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Tiresias: The Ancient Mediterranean Religions Source Database



10979
Tosefta, Shekalim, 3.22
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1. Hebrew Bible, Numbers, 15.15 (9th cent. BCE - 3rd cent. BCE)

15.15. הַקָּהָל חֻקָּה אַחַת לָכֶם וְלַגֵּר הַגָּר חֻקַּת עוֹלָם לְדֹרֹתֵיכֶם כָּכֶם כַּגֵּר יִהְיֶה לִפְנֵי יְהוָה׃ 15.15. As for the congregation, there shall be one statute both for you, and for the stranger that sojourneth with you, a statute for ever throughout your generations; as ye are, so shall the stranger be before the LORD."
2. Mishnah, Bekhorot, 8.1 (1st cent. CE - 3rd cent. CE)

8.1. There is one who is [counted as] a firstborn [with respect to] inheritance but not with respect to redemption from a priest; a firstborn with respect to redemption from a priest but not a firstborn [with respect] to inheritance; a firstborn [with respect to both] inheritance and redemption from a priest; and a firstborn [in respect] to neither inheritance nor redemption from a priest. Which is a firstborn [with respect] to inheritance but not to redemption from a priest? One which follows one which was not viable whose head came forth alive, or one born in the ninth month whose head came out dead, or when a woman aborts something that looks like an animal, beast or bird, the words of Rabbi Meir. But the sages say: [it is not considered an opening of the womb] until [the abortion] has the form of a human being. If [a woman] aborts a sandal or a placenta or a fetus having an articulated shape, or if an embryo came out by pieces, [the infant] which follows after them is a first-born [with respect] to inheritance but not a first-born for redemption from a priest. If one who never had children married a woman who had already given birth, even if she had given birth when she was a slave but is now free, or [had given birth] when she was a non-Jew but has since converted, if after coming to the Israelite she gave birth, [the infant] is considered a first-born [with respect] to inheritance but not a first-born for redemption from a priest. Rabbi Yose the Galilean says: [the infant] is a firstborn [with respect] to inheritance and for redemption from a priest, as it says: “Whatever opens the womb in Israel” (Exodus 13:2), meaning only if it opens the womb in Israel. If one had children already and married a woman who had never given birth previously Or if she converted when pregt, or if she was freed when pregt, and she gave birth; If she and a priestess gave birth, she and a Levite’s daughter, she and a woman who had already given birth; And similarly [if a woman] who did not wait three months after her husband's death, married and gave birth and it is not known if the infant was born in the ninth month since the death of the first [husband] or in the seventh month since she married the second, it is a firstborn for redemption from a priest but not a first-born [with respect] to inheritance. Which is a firstborn both [in respect] of inheritance and for redemption from a priest? If [a woman] miscarries a sac full of blood or full of water or full of pieces of flesh; or if [a woman] miscarries something with the shape of fish or locusts or reptiles, or creeping things, or if she discharges on the fortieth day [of conception], [the infant] which follows after [these discharges] is a firstborn both [in respect] of inheritance and for redemption from a priest."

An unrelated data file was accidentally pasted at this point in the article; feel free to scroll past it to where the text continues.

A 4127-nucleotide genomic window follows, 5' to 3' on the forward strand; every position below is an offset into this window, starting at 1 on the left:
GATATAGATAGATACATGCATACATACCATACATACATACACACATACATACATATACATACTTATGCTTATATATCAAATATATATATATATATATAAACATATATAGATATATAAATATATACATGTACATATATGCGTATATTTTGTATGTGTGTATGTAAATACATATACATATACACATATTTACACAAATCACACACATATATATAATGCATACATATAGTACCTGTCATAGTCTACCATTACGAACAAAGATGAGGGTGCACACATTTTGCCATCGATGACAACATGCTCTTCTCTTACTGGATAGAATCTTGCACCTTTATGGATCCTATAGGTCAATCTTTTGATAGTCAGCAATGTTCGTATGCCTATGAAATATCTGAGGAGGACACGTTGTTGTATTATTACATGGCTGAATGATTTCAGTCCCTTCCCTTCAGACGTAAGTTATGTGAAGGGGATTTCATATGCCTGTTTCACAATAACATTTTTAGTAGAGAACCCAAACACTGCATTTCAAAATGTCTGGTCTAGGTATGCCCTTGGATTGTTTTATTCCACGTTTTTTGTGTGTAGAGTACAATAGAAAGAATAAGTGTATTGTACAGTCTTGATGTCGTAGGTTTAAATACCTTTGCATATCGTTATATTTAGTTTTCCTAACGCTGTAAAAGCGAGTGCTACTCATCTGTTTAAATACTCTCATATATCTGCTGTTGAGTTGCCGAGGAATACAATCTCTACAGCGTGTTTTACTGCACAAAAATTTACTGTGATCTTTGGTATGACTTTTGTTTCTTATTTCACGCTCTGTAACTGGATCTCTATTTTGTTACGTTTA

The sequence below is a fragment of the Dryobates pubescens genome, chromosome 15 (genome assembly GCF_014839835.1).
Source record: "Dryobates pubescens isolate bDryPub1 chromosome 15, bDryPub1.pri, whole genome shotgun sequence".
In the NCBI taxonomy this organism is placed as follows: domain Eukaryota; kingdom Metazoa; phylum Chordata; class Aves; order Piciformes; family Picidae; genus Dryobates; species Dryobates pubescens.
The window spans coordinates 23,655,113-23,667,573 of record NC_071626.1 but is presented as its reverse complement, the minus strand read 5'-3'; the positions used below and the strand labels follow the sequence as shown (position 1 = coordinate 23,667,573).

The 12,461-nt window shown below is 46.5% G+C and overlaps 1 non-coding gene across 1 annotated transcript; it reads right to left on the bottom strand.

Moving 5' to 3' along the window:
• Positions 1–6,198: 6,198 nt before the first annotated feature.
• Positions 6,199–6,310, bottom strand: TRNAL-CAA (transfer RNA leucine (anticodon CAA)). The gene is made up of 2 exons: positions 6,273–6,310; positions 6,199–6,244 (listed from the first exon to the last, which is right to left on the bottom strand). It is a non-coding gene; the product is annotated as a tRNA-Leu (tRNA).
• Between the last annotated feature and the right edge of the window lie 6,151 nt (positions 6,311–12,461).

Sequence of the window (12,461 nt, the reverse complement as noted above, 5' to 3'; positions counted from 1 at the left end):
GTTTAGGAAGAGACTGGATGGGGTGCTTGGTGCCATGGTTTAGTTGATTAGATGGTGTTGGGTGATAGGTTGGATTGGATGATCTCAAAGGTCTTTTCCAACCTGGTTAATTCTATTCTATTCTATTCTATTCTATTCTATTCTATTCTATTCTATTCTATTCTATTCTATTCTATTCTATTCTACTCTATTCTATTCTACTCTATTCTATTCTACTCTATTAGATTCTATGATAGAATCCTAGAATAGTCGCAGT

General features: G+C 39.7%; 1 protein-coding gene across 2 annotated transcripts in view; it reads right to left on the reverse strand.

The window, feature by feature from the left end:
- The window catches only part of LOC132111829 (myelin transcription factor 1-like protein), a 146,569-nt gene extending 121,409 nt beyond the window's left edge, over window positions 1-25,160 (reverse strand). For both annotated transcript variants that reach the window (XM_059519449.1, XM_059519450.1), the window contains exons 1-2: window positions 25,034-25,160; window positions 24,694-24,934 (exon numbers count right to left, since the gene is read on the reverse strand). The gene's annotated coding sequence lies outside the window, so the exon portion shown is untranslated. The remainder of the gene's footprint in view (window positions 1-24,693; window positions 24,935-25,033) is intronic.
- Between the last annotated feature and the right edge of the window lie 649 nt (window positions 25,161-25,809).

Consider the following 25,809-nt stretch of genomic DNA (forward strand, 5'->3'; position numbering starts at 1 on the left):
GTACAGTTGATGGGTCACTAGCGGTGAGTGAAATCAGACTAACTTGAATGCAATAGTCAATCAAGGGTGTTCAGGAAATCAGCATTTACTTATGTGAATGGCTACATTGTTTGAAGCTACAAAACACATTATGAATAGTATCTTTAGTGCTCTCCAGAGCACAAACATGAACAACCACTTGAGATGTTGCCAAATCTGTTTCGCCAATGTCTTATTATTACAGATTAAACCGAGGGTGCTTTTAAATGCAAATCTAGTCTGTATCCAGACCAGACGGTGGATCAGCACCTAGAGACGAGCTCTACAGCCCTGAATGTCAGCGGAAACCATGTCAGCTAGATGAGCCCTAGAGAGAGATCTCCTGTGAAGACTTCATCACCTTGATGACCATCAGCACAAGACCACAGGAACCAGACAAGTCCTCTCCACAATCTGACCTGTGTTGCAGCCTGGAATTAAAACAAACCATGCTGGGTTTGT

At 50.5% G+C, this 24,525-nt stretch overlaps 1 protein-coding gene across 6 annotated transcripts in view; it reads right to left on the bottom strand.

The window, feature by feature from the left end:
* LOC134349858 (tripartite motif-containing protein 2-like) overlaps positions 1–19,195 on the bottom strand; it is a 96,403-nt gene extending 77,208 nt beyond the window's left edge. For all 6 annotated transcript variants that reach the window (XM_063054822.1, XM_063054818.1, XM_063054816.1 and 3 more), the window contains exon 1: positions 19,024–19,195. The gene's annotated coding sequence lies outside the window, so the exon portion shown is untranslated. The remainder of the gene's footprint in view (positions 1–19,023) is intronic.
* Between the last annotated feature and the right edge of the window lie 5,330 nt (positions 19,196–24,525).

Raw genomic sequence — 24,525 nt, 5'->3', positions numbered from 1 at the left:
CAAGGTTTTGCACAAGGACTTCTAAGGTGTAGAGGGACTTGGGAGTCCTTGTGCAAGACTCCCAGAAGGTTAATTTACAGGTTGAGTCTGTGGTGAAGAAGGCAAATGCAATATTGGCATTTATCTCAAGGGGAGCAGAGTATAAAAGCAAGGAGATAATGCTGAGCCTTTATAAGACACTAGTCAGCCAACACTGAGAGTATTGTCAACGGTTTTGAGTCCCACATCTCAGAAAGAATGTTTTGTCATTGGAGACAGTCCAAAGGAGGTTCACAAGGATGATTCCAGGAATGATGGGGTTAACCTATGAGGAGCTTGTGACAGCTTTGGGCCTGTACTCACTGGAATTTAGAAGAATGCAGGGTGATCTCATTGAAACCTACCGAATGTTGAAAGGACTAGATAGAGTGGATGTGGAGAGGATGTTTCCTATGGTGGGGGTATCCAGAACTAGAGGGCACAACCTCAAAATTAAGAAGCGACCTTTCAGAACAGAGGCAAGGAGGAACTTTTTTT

3. Tosefta, Avodah Zarah, 8.4 (1st cent. CE - 2nd cent. CE)

4. Anon., Genesis Rabba, 18.5 (2nd cent. CE - 5th cent. CE)